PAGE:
Lilly is my name and I am a female black lab mix with very cute, big ears. I am about 4-6 months old, and from the looks of my feet I will not be a large lab. The ladies say I am ready for some training – I already come when I am called. I am available to adopt right now so please come and see me. I can be found in Pen 23, Docket # 11262, at the St. Joseph County Animal Control Shelter located at 652 E. Main St., Centreville, MI. Animal Control is open Monday – Friday, from 9:00 a.m. – 4:30 p.m. Their phone number is 269-467-6475. Up-Cycled Pets needs reliable foster homes so some pets can leave the shelter and learn more about living in a safe home before adoption. Go to www.upcycledpets.com for more information about how to help this group. Please visit the Animal Rescue Fund website at www.arfund.org to see more adoptable pets. Shelba, the grey kitty and Twilight from last week are still at animal control. Please come in and give them a loving home.
My wife has always done the grocery shopping for the two of us. Her father did the family grocery shopping when my wife was growing up. He had a method of shopping that worked very well, so my wife’s mother let him do his thing. My wife inherited his grocery shopping traits, such as always making sure you have a backup on your pantry shelf. If you use a can of tomato soup, put that on your grocery list. It worked back in the day and still works today in our household, except when I use the last of the peanut butter and fail to let her know.
As I have mentioned, my wife had surgery back in January, and as a result, I’ve been going with her when she shops for groceries. If you’ve never shopped as a couple, you have no idea what you are missing. Here’s just an example of what I’ve learned. My wife carries a clipboard with a list of the many items you might need. On this list is the aisle number where the item is located. We start at the rear of the store and work our way to the front. I am in charge of the cart, which I will continue to be until the first time I get too close and run into her ankles. I am the one who retrieves items from the top shelf, because I’m taller than she is, and usually the items up there can be heavy. Grape juice and a two-liter bottle of Pepsi are good examples.
I must explain that when we go grocery shopping, we are on a mission. We greet friends, but if I start a lengthy conversation, I’m reminded that the ice cream will melt if we don’t scurry along. It’s only after we get home that I discover that we never bought any ice cream. At the checkout line, I place the items on the conveyor, then stand by and place the full bags into the grocery cart. We then proceed to the car, I let my wife into the car, and then I load the groceries. I have experience loading the cargo pit of an airplane. I can surely place groceries in the car. At home, I carry the groceries inside, and my task is finished. My wife puts everything away. I used to help with that until the second time she had to remind me that a quart of milk will freeze if you put it in the freezer. Anyway, shopping for groceries together can be a lot of fun. I’ll probably never get to know what it’s like to go by myself.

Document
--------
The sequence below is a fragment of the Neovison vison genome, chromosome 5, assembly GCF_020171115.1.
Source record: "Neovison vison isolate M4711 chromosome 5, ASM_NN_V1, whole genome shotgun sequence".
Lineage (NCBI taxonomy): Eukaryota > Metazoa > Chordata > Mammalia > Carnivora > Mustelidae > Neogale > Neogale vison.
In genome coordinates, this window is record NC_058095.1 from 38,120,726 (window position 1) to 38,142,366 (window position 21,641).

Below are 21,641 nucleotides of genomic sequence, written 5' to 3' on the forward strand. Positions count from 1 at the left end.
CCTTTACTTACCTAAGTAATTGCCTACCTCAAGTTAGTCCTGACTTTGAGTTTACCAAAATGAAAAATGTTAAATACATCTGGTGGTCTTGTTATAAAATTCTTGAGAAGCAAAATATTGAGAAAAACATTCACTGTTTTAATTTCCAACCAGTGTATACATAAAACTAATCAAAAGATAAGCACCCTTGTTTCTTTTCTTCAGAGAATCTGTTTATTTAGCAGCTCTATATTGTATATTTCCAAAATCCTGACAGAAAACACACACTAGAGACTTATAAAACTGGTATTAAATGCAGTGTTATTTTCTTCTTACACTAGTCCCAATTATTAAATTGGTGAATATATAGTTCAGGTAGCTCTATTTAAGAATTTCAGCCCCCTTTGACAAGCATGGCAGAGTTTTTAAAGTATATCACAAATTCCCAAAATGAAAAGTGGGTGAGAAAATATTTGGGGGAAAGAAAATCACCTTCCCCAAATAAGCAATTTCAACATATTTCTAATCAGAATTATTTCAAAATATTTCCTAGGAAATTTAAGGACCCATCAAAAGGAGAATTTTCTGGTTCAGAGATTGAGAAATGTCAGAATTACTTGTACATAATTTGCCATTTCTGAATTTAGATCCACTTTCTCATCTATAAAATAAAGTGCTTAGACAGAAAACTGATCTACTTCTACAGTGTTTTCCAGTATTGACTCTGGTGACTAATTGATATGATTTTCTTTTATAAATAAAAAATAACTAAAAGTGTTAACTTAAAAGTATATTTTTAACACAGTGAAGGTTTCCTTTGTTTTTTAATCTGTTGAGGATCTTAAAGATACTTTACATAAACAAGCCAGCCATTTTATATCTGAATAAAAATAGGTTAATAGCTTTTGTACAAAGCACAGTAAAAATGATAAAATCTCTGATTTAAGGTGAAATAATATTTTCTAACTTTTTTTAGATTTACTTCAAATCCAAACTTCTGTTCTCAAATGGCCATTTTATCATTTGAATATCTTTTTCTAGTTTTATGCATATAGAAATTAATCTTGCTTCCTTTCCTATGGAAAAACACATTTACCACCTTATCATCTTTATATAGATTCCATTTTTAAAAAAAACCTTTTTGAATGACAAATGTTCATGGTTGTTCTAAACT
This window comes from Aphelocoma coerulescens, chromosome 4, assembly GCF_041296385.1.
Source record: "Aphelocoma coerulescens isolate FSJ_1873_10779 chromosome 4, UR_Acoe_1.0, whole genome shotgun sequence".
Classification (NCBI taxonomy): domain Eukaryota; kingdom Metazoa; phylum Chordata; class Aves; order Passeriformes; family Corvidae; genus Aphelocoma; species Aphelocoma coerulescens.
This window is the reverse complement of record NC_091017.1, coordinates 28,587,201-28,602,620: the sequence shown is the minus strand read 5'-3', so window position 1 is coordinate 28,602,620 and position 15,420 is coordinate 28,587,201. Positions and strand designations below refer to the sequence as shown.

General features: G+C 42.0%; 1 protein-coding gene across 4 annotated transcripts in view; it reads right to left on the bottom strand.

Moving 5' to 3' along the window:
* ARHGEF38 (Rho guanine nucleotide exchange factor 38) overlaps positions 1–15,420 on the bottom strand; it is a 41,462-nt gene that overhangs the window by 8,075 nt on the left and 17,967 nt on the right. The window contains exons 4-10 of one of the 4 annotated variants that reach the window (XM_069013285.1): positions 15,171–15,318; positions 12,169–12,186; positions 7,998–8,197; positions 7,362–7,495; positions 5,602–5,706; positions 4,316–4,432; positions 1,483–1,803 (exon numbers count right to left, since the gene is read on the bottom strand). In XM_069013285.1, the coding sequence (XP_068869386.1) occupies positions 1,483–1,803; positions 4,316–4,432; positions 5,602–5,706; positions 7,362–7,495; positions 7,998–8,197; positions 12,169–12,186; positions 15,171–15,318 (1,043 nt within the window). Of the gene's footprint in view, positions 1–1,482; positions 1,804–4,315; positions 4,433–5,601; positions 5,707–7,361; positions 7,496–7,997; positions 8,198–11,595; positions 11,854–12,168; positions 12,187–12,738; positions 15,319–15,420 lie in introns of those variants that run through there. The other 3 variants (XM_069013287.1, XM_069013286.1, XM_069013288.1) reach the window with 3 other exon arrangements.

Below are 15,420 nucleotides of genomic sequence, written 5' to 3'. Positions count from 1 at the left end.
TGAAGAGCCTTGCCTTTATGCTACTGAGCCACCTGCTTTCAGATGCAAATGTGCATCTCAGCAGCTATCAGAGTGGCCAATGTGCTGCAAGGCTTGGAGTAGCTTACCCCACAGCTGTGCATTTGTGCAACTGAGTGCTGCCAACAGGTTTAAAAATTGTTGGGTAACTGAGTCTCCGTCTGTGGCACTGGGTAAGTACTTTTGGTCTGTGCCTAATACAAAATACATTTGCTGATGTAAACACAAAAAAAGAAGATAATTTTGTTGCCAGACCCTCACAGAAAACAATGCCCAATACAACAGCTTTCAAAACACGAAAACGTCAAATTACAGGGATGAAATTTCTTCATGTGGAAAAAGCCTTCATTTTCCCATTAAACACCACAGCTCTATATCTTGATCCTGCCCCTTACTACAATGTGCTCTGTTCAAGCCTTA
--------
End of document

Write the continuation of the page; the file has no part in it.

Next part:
Dining out is one of my favorite things to do. I enjoy seafood, especially salmon. I enjoy the taste, plus I know that it’s good for me. If you are also a salmon lover, you’ll want to mark your kitchen calendar for Saturday, March 23. This is when Eagles Lodge 2303 will host an evening of dining and fun. On the menu are salmon patties, fried potatoes, plus a vegetable. All of this for $9. Dinner service begins at 5PM. While there, play DEAL/EAGLE/DEAL. The entry fee is only $5. In order to win, you must be there. The Eagle Lodge is located on East Hoffman Street, where Hoffman meets M-60, in Three Rivers. The public is welcome and encouraged to attend.
I’ve been told that spring is just around the corner. This means that Easter will soon be here. We are now observing Lent. In celebration of Lent, the First United Methodist Church of Three Rivers is hosting their annual Lenten Soup Suppers every Wednesday through March 26. The suppers are followed by a video series entitled “Wrestling With Angels”. Pastor Rob Nystrom will host the series. The soup suppers begin at 5:30PM, followed by the video series.
My buddy, Vic called me last week. He thought I’d like to know that a dime has 118 ridges around its edge and that our cat has 32 muscles in each ear. I sleep better knowing those things.
See you Out and About!
Submitted by Norm Stutesman